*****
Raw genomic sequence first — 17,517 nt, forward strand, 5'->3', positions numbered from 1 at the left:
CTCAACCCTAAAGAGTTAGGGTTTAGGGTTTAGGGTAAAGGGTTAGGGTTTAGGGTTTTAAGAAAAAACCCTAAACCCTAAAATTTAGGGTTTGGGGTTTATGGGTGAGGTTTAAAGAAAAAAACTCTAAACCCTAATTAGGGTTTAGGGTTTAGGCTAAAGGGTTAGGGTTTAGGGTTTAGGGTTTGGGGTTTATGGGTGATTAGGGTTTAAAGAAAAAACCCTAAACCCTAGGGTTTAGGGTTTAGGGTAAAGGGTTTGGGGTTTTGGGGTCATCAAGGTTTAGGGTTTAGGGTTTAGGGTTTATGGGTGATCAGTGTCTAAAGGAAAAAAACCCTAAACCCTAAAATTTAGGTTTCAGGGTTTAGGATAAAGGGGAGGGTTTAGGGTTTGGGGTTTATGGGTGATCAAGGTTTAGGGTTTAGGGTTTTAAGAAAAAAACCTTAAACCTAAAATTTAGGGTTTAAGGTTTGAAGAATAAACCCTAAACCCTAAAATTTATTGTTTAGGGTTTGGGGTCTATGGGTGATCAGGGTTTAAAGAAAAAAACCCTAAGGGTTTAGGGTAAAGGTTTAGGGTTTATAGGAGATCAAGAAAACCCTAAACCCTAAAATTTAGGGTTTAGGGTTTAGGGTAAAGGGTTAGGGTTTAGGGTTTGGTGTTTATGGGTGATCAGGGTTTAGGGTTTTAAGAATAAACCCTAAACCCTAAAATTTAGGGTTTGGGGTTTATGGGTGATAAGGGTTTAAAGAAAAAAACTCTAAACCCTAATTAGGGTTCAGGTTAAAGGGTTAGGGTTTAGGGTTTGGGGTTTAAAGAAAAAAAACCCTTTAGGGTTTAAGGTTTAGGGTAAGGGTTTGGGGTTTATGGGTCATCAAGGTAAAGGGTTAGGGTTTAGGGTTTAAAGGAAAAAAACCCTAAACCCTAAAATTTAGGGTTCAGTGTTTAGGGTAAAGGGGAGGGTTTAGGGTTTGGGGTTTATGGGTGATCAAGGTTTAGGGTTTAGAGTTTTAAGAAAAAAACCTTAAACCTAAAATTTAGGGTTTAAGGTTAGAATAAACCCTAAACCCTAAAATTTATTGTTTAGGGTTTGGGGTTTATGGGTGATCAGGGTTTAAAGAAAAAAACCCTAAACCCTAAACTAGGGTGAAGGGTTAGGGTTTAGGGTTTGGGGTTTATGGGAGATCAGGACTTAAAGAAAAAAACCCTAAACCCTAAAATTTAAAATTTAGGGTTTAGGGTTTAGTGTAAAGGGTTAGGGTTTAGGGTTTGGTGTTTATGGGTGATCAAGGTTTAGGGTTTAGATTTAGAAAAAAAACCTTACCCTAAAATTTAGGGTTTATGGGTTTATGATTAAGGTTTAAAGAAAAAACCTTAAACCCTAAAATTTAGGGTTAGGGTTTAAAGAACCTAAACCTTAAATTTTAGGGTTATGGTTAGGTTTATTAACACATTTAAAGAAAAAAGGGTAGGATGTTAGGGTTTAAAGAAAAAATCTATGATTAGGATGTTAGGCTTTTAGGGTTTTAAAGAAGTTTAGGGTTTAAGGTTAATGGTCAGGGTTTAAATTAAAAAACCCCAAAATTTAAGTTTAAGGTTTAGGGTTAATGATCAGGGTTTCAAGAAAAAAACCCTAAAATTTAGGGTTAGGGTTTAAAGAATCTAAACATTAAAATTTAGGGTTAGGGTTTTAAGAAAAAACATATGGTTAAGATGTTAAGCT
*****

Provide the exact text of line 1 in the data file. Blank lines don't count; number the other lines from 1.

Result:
Raw genomic sequence first — 17,517 nt, forward strand, 5'->3', positions numbered from 1 at the left: